“想象一下使用这些媒介后世界会是什么样子，很不可思议。” 斯坦福大学设计学院的执行董事莎拉·斯坦·格林伯格表示。她推动了一场讨论，嘉宾包括Impossible Foods的高级香料科学家劳拉·克里曼、Vantage Point的创始人及首席执行官摩根·默瑟和斯坦福大学设计学院高管培训项目学习经验设计的负责人凯瑟琳·塞戈维亚。
When you get down to it, designers aim to solve problems, and technology is, by definition, a series of tools to do just that.
So why we do we fear and embrace emerging tech with equal measure?
Designers convened at Fortune’s Brainstorm Design conference in Singapore recently to discuss the paradox.
“It’s amazing to think what the world might look like when you apply these mediums,’’ said Sarah Stein Greenberg, executive director of the Stanford University d.school, who facilitated a discussion that included Laura Kliman, senior flavor scientist at Impossible Foods; Morgan Mercer, founder and CEO of Vantage Point; and Kathryn Segovia, head of learning experience design in the executive education program at Stanford’s d.school.
Technologies like virtual reality, artificial intelligence, and synthetic biology can both confound and inspire, the panelists agreed.
These technologies confound many of us because few of us truly understand or know who to use them. “They are becoming more accessible, but there is not yet a diverse community of designers” fluent in these technologies, Greenberg said.
But the designers who employ emerging technologies today have begun to show us that they can help solve problems and challenges that once seemed insurmountable.
Consider the effort to save the planet’s environment. One of the most significant contributors to climate change and ecological destruction is our appetite for meat, Kliman noted. Meat production is enormously resource intensive, using 30% of all the fresh water available on the planet and producing 15% of global greenhouse gas emissions.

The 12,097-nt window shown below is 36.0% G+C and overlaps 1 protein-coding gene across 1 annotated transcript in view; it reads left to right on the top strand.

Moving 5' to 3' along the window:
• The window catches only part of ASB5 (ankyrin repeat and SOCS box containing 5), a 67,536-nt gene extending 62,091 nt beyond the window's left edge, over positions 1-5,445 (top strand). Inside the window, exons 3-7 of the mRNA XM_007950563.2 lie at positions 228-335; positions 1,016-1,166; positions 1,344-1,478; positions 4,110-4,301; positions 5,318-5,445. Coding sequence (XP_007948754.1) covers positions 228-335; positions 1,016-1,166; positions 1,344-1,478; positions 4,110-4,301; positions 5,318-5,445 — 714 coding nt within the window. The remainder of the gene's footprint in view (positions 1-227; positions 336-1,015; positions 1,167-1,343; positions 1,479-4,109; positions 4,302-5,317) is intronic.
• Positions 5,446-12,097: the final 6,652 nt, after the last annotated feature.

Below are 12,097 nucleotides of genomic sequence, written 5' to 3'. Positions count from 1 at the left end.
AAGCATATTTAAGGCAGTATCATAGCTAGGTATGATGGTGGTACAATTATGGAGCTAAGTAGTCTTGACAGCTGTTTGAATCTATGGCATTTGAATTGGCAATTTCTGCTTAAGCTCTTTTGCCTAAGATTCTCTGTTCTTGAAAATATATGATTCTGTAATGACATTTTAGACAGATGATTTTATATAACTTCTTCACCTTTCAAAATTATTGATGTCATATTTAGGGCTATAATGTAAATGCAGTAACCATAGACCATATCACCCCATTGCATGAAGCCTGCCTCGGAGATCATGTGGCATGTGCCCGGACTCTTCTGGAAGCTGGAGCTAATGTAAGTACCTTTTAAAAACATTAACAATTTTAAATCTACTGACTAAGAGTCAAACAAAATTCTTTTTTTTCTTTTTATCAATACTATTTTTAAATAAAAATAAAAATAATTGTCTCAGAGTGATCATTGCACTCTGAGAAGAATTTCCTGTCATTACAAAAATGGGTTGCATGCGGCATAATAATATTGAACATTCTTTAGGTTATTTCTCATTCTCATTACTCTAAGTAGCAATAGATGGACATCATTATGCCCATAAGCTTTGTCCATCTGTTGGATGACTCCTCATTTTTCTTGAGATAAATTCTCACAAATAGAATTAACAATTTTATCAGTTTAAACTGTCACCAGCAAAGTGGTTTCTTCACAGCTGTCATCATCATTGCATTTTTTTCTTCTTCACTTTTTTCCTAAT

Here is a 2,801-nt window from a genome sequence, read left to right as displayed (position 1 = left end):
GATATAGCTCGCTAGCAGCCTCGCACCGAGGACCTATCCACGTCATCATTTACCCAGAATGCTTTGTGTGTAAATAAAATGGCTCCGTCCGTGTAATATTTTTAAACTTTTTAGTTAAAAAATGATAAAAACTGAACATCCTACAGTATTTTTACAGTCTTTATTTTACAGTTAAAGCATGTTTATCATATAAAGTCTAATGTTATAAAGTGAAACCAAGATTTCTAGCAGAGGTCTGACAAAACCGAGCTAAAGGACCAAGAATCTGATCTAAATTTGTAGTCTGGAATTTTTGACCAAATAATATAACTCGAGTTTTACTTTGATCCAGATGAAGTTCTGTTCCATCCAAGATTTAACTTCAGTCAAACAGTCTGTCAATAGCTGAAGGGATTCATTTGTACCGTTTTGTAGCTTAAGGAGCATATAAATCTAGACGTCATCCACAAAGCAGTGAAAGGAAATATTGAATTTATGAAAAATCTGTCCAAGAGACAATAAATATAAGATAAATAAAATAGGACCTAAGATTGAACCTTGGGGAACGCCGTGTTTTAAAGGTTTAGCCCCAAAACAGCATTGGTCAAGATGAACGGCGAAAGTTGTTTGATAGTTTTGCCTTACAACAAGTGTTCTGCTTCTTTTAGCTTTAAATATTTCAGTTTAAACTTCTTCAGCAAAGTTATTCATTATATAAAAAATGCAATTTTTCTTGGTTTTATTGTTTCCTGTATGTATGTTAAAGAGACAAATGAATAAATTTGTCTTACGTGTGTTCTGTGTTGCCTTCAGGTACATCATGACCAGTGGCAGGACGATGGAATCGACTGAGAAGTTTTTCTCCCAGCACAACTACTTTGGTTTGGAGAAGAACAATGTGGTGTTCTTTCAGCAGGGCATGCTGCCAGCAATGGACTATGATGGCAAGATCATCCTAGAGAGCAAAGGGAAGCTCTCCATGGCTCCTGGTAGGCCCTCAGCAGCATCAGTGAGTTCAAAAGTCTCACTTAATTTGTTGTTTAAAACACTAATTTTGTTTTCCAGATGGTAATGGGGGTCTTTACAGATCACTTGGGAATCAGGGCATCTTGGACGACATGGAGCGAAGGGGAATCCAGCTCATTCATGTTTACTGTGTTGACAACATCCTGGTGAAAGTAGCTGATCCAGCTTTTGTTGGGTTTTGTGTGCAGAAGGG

“People love meat. Asking them to change their behavior isn’t going work,’’ said Kliman, whose California employer makes plant-based substitutes for meat and dairy products.
Kliman said she and her team conducted deep research to identify the “secret source” of what gives meat its flavor, and found it is a compound named Heme. Using synthetic biology, her company extracted Heme from plant sources, produced it at scale and developed meat substitutes that she said can satisfy just about anyone’s taste buds.
“We are not redesigning the final product. We are redesigning the process to make that product,” she said. “It is meat made directly from plants. I like say we cut out the ‘middle cow.’”
Her plant-based meats are now being served in over 6,000 restaurants worldwide from Michelin-starred bistros to fast food chains. And on Wednesday, seven restaurants in Singapore began serving them, too.
And then there’s virtual reality—which can make all of us smarter, according to Mercer. Her Los Angeles design consultancy works with the technology. Studies show that virtual reality training can increase retention of knowledge by 75%, she said. That benefit can be applied in a number of ways.
Imagine someone preparing to give a speech. They practice, rehearse, and memorize the best parts. It all sounds smooth until they actually deliver the speech and become nervous in front of a real audience. With virtual reality, a speaker can rehearse in front of what looks and feels like a real audience. Delivering the real speech then becomes a piece of cake.
“Immersive mediums are so real, so impactful, so influential,’’ Mercer said.
And what about algorithms? They’ve gotten a bad rap in recent years, said Stanford’s Segovia. But they’re just tools—whether they produce results that are useful or terrifying depends on the designer who creates them.
When it comes to emerging technologies, the possibilities for producing good are great, the designers agreed. To achieve that, Greenberg added, designers must think about the world they want to live in, and the one they don’t.